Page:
CONKERS are thudding on car roofs, leaves are on the turn, and actors on the York Theatre Royal stage have taken to wearing wool.

Winter is on the way, but in Mike Kenny’s new play for three year olds and upwards, it is already here as he renews his partnership with Leeds company Tutti Frutti to re-spin Aesop’s old yarn in typically new patterns and colours, matched by the contestants in the annual jumper-knitting competition that opens and closes his show.

Director Wendy Harris’s actor-musicians, Mathew Hamper, Sally Ann Staunton and Thomas Edward-Bennett, are not only swathed in jumpers (and leggings in Sally’s case) but also pull on woolly hats to play bleating sheep, while poles are wrapped in wool and large blankets form the backdrop in Kelly Jago’s wintry stage design.

Kenny, playwright and father to boot, is never one for heavy moralising in his children’s shows. However, he does believe in encouraging children to take on responsibility, a theme that lies at the heart of his story set over three winters in a bleak sheep-farming village that would look the part in one of those Scandi-Noir dramas.

Grandfather (Edward-Bennett) is no longer sufficiently fleet of foot to guard the family sheep and look out for predatory wolves, high up in the mountains, and so he hands the duty to his grandson, the very reluctant Silas (Hamper).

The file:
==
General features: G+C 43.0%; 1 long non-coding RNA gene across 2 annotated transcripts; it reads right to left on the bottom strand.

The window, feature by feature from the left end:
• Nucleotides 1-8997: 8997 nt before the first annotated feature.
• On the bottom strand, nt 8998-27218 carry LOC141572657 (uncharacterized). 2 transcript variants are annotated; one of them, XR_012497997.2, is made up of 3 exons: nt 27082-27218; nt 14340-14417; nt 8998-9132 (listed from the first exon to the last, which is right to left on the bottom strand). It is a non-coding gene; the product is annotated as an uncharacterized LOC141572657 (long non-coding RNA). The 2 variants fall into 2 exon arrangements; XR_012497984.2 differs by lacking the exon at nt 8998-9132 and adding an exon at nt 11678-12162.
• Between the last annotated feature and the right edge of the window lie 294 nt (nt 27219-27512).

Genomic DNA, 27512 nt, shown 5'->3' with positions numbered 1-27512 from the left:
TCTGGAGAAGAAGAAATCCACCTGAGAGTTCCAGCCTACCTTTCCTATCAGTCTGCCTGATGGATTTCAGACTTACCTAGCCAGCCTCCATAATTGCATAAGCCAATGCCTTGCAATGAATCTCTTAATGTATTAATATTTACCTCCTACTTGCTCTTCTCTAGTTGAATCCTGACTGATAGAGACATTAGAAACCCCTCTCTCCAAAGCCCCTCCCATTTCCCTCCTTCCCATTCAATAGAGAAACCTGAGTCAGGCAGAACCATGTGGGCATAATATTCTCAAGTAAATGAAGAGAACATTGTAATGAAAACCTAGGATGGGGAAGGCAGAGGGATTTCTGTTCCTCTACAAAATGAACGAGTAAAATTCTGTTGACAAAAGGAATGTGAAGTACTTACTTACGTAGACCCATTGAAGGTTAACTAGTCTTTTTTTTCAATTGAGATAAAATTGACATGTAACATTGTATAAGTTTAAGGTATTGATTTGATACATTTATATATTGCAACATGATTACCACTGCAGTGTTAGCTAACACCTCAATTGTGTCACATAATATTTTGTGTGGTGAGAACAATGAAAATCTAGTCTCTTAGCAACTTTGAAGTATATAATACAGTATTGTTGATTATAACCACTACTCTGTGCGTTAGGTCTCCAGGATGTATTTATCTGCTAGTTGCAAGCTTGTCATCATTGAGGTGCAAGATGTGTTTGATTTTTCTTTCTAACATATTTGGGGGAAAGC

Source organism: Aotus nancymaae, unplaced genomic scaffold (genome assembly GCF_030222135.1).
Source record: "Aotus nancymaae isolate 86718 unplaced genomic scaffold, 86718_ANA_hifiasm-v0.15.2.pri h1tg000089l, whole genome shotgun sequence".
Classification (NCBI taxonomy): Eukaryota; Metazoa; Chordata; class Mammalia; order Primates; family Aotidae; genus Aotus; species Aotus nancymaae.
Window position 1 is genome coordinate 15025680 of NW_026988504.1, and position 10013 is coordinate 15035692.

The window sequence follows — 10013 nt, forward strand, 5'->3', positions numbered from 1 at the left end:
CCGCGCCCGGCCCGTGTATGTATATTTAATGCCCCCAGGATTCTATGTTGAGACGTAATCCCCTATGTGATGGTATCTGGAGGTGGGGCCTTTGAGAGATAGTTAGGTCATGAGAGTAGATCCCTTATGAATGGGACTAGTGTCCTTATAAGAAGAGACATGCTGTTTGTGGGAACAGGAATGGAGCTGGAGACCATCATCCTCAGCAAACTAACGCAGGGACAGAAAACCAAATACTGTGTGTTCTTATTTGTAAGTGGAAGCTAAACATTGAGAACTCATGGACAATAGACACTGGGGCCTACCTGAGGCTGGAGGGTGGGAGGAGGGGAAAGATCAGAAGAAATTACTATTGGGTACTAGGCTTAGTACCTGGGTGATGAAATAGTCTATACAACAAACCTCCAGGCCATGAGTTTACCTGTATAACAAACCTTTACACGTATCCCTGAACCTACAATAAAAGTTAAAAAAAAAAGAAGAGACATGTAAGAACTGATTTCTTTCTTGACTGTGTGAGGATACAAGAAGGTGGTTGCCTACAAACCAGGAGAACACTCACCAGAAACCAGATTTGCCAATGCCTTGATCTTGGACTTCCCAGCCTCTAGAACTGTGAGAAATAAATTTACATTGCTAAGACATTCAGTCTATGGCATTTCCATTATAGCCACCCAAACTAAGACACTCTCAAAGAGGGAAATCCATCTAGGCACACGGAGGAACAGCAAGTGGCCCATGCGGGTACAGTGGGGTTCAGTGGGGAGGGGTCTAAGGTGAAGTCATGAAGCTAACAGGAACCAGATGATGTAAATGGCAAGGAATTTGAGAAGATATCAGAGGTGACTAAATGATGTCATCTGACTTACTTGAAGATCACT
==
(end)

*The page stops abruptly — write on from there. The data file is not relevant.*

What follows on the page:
Yet to turn ten and definitely not excited by the honour of keeping his village safe in the beautiful great outdoors, Silas is quickly bored, finding sheep’s stubborn behaviour irritating (whereas of course the audience finds them amusing).

The show title tells you what he does next, lying that a wolf is in his midst, and Kenny makes a point of mother and grandfather repeating the mantra that “no one trusts a liar, even when they’re telling the truth” after Silas does the same the following winter, eventually learning that he can’t pull the wool over their eyes.

Yet Kenny also has Silas saying that he is not a “bad boy but occasionally does bad things”; in other words, he just needs to grow up, take the aforementioned responsibility offered to him, and even find his inner wolf.

All this is packed into 45 minutes of storytelling theatre, complemented by Dominic Sales’s delightfully daft folk songs on accordion, guitar and fiddle in a show that young audiences will find enchanting, funny and ever so slightly scary when the cast plays wolves.

Kenny’s curmudgeonly sheep, constantly bumping into each other, are a particular hit and their bleating dialogue adds to the fun provided by a cast that knits together so well.

Hamper has the bored yet adventure-seeking boy off to an innocent-looking tee, backed up by Edward-Bennett’s sage grandfather and Staunton’s exasperated, ever-knitting mother. Don’t wrap up warm (unless you will be seeing the show in Sheffield at Christmas) but do appreciate all the wool that has gone into making Wendy Harris’s production such a visual joy.

The Boy Who Cried Wolf, Tutti Frutti/York Theatre Royal, York Theatre Royal Studio until October 12; then on tour, including Sheffield Crucible Studio, December 11 to January 4. Box office: York, 01904 623568; Sheffield, 0114 249 6000.